The revolution of telecommuting has created an entire new breed of worker: the techno-freelancer. If you’re a computer-enabled pro that falls under this umbrella (and who doesn’t nowadays) you’re no doubt familiar with the challenge of finding new opportunities, making decent money, and standing out in an ocean of your freelancer peers.
But even though social media and blogging are reliable and cheap promotional tools that seem tailor-made for the freelance business, email marketing has been unfairly been pegged as an old and ineffective medium for padding your portfolio.
If you’re not sure how an email newsletter fits into your marketing scheme, invite both frequent and infrequent clients to your mailing list, create a template, and put the types of content listed in this post into your monthly updates. You will see for yourself how email marketing can help you find freelancing work.
6 Types of Content for Your Email Newsletter
Here are six types of content that will help you market yourself through your email newsletter:
- Testimonials from clients and colleagues–Don’t be shy about soliciting testimonials from not only your customers, but also the people you’ve collaborated with on various projects. When you inject them into your emails your prospects will gain confidence in your professionalism and abilities. Make sure that you use specific, complete, and verifiable testimonials: never try to pass off an obviously faked scammy quote from “Mr. John G., Chicago.”
- Social media chatter about you and your work–No one in the social sphere receives 100% favorable comments as any presence on the web invariably attracts some aspects of negativism to the most impeccable reputation. Seek out the complimentary comments about who you are and what you’ve achieved and weave them seamlessly into your email marketing content (complete with links) to provide additional justification of trust and respect.
- Previews of projects you’ve just started working on–Your portfolio and/or compendium need not only include projects which you’ve completed. Many prospects will be interested in gaining perspective on your works in progress. It is always fascinating to watch something take shape before your very eyes, and providing regular updates as to how your various projects are unfolding can capture both the imagination and contracts of your clients.
- Links to your most recent–and best–blog posts–It is indisputable that every freelancer should blog to some extent, and you can use your blog to leverage additional business by giving “sneak peeks” on some of your most recent highlights. There is no need to write an overlong tome about it: just a simple mention and a link or two can work wonders in piquing interest in prospective clients.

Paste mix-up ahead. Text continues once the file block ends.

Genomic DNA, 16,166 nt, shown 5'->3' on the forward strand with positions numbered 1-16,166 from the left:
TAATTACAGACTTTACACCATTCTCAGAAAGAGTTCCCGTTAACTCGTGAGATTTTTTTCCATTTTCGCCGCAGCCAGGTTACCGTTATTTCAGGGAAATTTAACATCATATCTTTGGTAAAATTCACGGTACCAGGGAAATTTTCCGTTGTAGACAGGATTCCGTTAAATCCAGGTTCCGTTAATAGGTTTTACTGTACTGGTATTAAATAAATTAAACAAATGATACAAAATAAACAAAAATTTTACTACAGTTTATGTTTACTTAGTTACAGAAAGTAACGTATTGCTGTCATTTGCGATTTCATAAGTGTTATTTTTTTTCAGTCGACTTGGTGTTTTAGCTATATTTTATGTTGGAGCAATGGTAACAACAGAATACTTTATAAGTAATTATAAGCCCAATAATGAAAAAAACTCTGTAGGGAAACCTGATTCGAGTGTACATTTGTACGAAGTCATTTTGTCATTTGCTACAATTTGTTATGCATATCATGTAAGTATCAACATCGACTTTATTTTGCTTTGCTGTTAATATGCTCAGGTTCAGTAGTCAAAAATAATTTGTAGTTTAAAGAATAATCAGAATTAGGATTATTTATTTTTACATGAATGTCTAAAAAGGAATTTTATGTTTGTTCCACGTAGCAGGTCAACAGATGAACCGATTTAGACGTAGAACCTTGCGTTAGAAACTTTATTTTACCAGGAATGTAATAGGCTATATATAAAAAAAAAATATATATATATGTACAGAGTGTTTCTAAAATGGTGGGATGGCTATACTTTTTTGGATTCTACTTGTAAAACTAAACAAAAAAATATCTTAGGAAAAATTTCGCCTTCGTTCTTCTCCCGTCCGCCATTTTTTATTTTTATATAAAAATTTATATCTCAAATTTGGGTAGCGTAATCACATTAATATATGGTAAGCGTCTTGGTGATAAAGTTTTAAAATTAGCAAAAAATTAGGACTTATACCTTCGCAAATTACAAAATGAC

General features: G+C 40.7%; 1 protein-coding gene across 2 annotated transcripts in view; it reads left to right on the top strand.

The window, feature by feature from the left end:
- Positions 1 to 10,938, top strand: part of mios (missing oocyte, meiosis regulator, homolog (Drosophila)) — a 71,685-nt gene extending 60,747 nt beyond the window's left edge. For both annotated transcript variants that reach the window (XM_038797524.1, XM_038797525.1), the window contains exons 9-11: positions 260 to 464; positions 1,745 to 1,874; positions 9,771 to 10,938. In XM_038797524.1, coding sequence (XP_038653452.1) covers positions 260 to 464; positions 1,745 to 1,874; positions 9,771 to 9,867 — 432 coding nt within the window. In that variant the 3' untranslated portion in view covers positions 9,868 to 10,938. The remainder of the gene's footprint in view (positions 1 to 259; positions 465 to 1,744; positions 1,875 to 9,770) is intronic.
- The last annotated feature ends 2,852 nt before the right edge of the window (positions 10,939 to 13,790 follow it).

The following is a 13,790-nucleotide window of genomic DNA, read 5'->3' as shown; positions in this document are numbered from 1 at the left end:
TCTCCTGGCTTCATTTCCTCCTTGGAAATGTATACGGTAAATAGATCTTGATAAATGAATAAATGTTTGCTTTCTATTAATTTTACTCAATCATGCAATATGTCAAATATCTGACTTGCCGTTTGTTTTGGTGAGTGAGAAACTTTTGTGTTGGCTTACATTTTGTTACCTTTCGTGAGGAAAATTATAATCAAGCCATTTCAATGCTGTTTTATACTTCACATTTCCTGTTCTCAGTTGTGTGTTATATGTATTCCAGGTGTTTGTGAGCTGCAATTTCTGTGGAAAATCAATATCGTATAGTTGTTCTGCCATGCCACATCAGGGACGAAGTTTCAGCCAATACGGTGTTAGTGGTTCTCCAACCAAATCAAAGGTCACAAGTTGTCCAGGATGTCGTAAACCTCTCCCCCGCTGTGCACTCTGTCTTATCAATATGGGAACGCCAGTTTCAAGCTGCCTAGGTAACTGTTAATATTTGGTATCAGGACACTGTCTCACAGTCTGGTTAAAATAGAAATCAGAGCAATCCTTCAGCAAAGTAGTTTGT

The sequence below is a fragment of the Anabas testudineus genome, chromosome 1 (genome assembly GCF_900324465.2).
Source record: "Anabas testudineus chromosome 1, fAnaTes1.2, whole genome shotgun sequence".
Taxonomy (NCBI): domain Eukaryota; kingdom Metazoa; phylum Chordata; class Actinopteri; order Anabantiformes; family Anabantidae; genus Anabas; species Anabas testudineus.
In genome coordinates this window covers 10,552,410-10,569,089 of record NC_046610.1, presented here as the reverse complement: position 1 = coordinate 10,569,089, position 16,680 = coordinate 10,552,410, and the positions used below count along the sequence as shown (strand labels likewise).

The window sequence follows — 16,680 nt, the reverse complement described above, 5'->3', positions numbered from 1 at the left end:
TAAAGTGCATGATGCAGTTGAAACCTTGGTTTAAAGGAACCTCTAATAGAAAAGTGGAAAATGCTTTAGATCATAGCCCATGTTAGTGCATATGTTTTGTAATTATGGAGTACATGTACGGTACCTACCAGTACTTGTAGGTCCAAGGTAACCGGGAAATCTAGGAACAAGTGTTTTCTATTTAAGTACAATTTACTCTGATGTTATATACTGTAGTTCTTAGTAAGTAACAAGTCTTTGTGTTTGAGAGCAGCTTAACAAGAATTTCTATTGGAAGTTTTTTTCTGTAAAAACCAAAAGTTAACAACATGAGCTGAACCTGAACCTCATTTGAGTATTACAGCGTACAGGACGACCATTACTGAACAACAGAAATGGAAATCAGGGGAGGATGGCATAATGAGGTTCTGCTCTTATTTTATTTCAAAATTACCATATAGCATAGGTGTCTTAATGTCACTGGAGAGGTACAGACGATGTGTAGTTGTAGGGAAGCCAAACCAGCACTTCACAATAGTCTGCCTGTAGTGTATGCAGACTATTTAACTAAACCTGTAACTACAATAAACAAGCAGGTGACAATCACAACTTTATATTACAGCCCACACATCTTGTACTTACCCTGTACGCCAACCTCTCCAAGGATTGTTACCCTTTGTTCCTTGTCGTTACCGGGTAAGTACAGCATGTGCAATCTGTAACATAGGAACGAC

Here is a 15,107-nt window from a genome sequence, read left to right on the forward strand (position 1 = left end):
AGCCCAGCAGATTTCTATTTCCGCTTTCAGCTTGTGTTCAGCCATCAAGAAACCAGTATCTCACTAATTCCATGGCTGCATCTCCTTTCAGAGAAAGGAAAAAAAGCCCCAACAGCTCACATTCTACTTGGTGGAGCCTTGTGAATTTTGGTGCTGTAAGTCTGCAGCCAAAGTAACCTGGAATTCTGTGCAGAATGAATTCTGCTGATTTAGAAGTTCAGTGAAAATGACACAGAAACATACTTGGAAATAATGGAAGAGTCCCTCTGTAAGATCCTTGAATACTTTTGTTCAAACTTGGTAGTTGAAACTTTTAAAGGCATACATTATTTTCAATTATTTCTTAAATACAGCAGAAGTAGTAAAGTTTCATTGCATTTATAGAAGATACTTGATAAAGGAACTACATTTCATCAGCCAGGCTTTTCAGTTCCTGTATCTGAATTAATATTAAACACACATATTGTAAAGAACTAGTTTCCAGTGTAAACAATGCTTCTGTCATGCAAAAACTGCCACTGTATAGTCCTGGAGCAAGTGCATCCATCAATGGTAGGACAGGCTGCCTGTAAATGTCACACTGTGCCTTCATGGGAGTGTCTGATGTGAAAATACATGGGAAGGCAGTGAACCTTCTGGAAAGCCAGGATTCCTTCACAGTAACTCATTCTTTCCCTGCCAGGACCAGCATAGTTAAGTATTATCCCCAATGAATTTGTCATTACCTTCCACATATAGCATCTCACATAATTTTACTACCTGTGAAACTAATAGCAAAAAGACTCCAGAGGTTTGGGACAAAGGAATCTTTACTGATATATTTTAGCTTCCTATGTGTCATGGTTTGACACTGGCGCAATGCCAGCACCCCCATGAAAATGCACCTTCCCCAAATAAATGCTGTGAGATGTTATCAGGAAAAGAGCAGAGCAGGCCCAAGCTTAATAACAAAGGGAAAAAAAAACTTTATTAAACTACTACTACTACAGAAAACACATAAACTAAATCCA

- Invites to social networks you’ve joined–Yes, Virginia, there are social networks that don’t start with Face and end with Book. There are new social media opportunities springing up all around the net and whatever your freelancing specialization, you can be certain that there is a nascent social network catering particularly to your profession or skill-set. Becoming visible on that medium and informing your email clientele is a great way to build reputation and professional credit.
- Great work you’ve done recently–Presenting your work in a portfolio or compendium format will not only serve to interest prospective clients to avail themselves of your services, but will also trigger the feasibility of additional projects from the clients you are currently working for. Your clients will show considerable interest in what you’re doing for other customers, and may want you to do the same for them… or even do more. By demonstrating that you have specific project skills that your clients may not be aware of is a great way to generate additional billings.
Email Marketing’s New Reputation
Email marketing has a much cleaner reputation than it used to have. Thanks to new spam laws, permission-based practices and a flexible format that includes text, images and video, email is no longer the ugly, Wild West-style vehicle to push questionable services, move pharmaceutical contraband, and solicit donations from fake Nigerian royals.
Build up your newsletter and keep in touch with your clients on a regular basis, and your emails will serve as an effective reminder that you’re talented, sought-after, and ready to get to work.
We’ve showed you how email marketing can help your freelancing business. Have you used email marketing techniques? If so, what was the result?
Share your answers in the comments.